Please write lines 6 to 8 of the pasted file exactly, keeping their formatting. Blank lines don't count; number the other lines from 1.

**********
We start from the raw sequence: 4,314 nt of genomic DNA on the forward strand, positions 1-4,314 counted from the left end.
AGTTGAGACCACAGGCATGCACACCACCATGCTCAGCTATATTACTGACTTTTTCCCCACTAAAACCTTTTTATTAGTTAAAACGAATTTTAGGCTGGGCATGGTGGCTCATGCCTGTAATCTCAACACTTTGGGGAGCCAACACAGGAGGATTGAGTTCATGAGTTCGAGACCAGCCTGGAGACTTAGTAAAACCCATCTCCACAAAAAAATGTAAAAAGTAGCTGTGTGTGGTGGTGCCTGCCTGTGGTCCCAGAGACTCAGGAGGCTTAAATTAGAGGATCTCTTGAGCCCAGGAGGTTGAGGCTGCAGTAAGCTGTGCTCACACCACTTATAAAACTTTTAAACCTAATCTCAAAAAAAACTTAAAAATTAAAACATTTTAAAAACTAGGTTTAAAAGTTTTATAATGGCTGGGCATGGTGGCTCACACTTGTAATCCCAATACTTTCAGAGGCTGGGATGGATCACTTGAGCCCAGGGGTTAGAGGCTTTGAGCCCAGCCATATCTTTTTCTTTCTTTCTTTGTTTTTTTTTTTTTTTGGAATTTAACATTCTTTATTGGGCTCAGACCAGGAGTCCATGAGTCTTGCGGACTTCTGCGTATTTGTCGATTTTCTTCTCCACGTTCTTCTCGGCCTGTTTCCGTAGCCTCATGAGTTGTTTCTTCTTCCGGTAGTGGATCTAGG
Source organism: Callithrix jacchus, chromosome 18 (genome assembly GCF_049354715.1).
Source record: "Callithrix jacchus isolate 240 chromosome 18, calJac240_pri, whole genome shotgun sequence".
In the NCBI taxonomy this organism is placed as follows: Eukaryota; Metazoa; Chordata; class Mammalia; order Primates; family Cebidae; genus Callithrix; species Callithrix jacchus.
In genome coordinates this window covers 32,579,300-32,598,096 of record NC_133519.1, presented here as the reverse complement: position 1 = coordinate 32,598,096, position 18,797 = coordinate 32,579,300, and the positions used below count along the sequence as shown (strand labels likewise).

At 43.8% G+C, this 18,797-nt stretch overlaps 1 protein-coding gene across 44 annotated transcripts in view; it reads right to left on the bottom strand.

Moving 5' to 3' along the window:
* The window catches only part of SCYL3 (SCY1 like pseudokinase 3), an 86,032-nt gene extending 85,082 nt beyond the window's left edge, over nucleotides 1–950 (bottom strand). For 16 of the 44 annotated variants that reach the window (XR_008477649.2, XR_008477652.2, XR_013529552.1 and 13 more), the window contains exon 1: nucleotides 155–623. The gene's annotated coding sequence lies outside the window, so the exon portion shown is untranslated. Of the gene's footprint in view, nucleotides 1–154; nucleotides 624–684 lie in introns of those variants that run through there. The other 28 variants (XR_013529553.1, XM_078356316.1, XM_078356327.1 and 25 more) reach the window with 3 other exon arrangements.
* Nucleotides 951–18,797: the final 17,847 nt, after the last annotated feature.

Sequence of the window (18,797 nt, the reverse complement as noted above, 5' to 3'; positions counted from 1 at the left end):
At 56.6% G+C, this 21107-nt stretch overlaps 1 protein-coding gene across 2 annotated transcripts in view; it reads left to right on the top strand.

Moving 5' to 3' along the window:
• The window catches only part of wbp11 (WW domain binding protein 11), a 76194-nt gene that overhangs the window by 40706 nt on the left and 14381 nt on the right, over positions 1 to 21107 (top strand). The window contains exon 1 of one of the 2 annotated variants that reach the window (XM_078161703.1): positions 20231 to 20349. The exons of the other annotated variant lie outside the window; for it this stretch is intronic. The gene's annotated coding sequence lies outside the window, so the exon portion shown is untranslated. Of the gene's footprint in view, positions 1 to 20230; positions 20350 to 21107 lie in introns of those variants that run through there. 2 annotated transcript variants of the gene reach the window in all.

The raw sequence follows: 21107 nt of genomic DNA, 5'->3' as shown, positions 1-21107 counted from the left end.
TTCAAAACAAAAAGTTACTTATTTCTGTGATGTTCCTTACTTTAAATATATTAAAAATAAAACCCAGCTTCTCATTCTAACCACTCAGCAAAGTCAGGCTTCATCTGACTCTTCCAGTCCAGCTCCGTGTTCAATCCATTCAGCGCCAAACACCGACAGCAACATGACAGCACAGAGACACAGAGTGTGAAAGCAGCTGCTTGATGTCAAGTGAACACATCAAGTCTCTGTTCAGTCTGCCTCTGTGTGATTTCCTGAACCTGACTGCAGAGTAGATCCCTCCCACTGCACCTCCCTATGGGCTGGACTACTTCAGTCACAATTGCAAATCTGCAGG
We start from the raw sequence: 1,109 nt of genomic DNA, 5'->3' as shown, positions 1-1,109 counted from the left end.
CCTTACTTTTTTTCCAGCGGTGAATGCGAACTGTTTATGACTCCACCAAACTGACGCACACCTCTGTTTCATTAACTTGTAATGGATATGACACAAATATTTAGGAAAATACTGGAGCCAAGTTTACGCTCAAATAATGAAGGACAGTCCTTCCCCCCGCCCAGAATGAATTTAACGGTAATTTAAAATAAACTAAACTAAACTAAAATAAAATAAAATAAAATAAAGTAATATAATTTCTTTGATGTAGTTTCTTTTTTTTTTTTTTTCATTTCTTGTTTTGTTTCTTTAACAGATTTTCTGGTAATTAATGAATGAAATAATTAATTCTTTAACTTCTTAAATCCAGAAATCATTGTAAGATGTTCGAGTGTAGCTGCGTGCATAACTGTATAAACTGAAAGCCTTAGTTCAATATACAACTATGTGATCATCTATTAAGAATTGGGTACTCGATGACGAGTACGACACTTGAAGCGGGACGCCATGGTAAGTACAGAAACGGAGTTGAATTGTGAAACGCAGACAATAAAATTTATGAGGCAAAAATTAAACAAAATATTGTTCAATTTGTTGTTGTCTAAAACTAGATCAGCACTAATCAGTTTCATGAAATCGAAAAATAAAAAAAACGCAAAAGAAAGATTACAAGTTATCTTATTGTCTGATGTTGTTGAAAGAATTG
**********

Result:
In genome coordinates this window covers 32,579,300-32,598,096 of record NC_133519.1, presented here as the reverse complement: position 1 = coordinate 32,598,096, position 18,797 = coordinate 32,579,300, and the positions used below count along the sequence as shown (strand labels likewise).

At 43.8% G+C, this 18,797-nt stretch overlaps 1 protein-coding gene across 44 annotated transcripts in view; it reads right to left on the bottom strand.

Moving 5' to 3' along the window: